After years of working with patients on their medical and psychological issues, I’ve become increasingly aware of a widespread need for guidance in overall life balance. I meet so many people who feel overwhelmed, perpetually busy, uncertain about their path, or somehow misaligned with the qualities that are most appealing to them. I don’t have time to teach “life architecture” to people one-on-one, but it’s just as well since Briana and I have found that we can teach these skills through our articles, books, and online resources, which also allows us to help a broader community.
Today I’m going to talk about planning. We cover the nitty gritty of effective planning in our other articles and our Dreambook. Now I’m going to speak to the attitude conducive to healthy planning – from the little plans that get us through each day to the bigger plans that dominate weeks, months, or years, to the big plan for our life as a whole. Given my philosophical background (as a botanist and practitioner of Chinese Medicine) I’m going borrow from the language of the natural world.
In Chinese Five Element philosophy, each of the elements – water, wood, fire, earth, and metal (air) – presides over a certain arena of our lives, and wood is the element most associated with planning. Wood is represented by all plant life. Plants are rooted in the earth and grow upward toward the sun; their lives abide by this plan and never waver. Human lives aren’t much different – we have our roots in the earth, in our material needs and our tangible foundation, and we grow and aspire toward something less tangible. That’s our version of following the plan, and the health of the wood element within us determines our success.
Each element governs a particular sense organ, and wood is related to the eyes. As such, it is closely linked to both our everyday vision and the “vision” in our mind’s eye – our ability to envision a future or a goal. There’s a lot that can get in the way of having a clear sense of our plan – fear, distraction, stagnation, grief, and all sorts of limiting beliefs about our inadequacy. Good vision – being able to see where we want to go and to understand our place in the world – is the first step to effective planning and overcoming the limitations to our growth. A plan without clear vision guiding it will inevitably involve lots of meandering.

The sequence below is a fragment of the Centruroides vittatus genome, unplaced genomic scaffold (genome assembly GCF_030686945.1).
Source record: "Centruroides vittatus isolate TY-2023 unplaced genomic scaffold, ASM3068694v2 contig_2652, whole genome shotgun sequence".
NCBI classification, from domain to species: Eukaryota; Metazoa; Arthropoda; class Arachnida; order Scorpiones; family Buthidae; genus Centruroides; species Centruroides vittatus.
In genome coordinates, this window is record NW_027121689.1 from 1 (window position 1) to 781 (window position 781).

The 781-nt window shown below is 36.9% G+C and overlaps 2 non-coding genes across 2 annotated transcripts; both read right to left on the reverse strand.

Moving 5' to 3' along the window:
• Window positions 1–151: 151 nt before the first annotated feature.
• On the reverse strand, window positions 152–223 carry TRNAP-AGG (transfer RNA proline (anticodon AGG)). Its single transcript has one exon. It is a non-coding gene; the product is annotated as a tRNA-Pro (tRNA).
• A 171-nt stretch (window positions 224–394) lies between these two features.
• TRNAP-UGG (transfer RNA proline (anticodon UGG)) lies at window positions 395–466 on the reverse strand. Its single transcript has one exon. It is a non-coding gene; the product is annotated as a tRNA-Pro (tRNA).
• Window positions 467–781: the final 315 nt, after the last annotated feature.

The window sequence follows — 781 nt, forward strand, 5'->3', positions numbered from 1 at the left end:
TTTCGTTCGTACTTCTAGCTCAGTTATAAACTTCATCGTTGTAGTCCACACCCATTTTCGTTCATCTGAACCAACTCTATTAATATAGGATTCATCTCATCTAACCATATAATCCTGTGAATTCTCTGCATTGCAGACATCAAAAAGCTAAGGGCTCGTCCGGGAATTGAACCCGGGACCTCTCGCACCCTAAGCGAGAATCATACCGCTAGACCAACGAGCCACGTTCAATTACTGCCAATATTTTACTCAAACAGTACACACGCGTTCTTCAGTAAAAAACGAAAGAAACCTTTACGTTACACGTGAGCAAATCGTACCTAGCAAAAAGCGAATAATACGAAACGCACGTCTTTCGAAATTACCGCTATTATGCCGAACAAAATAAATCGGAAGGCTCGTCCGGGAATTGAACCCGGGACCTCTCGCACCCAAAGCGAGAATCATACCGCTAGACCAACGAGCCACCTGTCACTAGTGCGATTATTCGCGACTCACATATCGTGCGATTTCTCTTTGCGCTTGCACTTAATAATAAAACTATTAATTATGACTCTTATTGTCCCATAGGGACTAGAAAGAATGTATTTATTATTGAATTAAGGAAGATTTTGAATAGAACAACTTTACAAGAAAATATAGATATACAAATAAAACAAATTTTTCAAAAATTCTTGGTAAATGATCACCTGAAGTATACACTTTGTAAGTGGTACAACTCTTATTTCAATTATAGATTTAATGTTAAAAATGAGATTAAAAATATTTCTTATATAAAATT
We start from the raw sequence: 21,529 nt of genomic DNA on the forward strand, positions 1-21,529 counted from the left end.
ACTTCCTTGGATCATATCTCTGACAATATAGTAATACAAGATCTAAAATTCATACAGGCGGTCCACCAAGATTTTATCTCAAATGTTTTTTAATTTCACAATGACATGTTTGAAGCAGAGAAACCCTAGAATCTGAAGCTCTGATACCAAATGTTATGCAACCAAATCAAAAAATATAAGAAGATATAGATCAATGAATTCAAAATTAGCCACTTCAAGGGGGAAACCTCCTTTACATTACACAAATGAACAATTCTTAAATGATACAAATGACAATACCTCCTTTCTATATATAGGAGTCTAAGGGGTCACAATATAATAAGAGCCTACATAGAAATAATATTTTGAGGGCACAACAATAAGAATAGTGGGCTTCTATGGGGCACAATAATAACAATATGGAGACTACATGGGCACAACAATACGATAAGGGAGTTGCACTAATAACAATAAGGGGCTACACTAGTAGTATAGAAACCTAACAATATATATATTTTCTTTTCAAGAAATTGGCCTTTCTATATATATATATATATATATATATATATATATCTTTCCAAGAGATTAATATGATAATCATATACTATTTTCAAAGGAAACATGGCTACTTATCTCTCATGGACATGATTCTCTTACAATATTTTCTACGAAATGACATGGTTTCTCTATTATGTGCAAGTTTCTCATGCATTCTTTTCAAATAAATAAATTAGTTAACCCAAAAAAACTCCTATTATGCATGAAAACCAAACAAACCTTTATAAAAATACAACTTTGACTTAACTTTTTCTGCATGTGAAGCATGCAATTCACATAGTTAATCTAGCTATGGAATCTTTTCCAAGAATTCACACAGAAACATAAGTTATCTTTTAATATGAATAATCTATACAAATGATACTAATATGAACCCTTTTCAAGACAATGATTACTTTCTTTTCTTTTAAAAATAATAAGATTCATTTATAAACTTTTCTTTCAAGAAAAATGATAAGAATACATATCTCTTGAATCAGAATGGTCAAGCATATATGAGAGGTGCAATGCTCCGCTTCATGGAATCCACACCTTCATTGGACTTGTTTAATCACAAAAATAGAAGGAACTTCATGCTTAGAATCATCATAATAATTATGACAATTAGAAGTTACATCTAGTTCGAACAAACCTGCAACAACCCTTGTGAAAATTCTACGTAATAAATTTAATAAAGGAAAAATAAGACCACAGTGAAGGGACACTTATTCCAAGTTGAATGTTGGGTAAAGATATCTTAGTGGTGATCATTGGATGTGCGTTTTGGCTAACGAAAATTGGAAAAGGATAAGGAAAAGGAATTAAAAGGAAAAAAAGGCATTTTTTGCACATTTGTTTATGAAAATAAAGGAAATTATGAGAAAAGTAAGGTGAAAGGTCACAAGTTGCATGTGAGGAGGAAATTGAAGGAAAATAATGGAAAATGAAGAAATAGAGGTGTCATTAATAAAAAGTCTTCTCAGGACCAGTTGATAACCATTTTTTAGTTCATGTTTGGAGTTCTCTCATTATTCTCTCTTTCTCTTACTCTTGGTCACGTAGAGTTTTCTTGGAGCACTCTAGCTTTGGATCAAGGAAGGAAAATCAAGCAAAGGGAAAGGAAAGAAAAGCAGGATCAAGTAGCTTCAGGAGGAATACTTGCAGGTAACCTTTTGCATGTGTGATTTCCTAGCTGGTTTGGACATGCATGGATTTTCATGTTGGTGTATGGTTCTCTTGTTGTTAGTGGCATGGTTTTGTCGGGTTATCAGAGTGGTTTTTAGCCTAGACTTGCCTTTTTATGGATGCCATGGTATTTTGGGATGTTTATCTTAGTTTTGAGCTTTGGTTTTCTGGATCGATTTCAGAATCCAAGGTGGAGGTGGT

As a healthy plant follows its plan, it stays flexible. The wind may blow it and snow may weigh on its branches, but it bends without snapping, and in this way it preserves its ability to pursue its plan. The same is true for humans: if we are rigid around every detail, such as the timeline and the specifics of how everything needs to happen, this makes us brittle – and much more apt to snap under the demands of life’s challenges. Staking everything on a detail can sideline the whole dream. Flexibility around our plan allows us to be open to new ideas and broadens our vision so that we can see new ways of succeeding. Likewise, maintaining clear vision – i.e., perspective – promotes flexibility because we’re able to view the big picture.
If our internal organs were a community, the organ associated with wood – the liver – would be considered the general. A superior general has excellent vision, composure, and a precise, long-sighted plan. He or she is decisive and courageous, and responds organically, making adjustments as the plan plays out. An inferior general can be short-sighted, arrogant, rigid, aimless, or hot-headed. What kind of general is your internal planner? Do you have a clear sense of your plan in the short and long term? Do you know when to prune a branch that’s going off in a wayward direction (an expenditure of energy that isn’t serving the plan)?
When the plan is threatened or blocked, some form of anger – the emotion associated with the wood element – is likely to arise. When anger is persistent or suppressed, this diminishes our vision. We lose perspective. We get attached to being right, to insisting that it shouldn’t be this way, to proving the injustice of it all, to blaming and getting back at someone (maybe ourselves, or the world), and we lose sight of the plan. We can’t see where we were headed; we only see the obstacle in front of us.
Although anger can consume one’s mind and life, compared to many other negative emotions, such as fear or sadness, I believe anger is preferable. Anger tends to have more drive behind it, which can be transformed into determination and purposeful action. This can only happen through the restoration of our vision. We need to regain perspective. We need to see that we’ve been blocking our own way, and then we need to commit to something more important than our anger – such as a happy and fulfilling life.
Another way to get through anger is to be like bamboo. Bamboo, in Chinese philosophy, is the quintessential expression of wood. It grows so straight, so unwavering in its commitment to its plan. It is strong, yet flexible. It bends in the wind without snapping. And it’s hollow. Whereas anger makes us clench and tighten – in our jaw, chest, stomach, or fists, for instance – bamboo’s openness inside is symbolic of an unclenched attitude. At ease with respect to its plan. When you think about your plan, feel what arises in your body. Are you clenching or at ease? If there’s clenching, let yourself experience where and how this occurs. Then stop resisting the feeling. Feel it, let it move through you. Then imagine you’re opening this area, letting it go, and allowing yourself to get back on track.
Dr. Peter Borten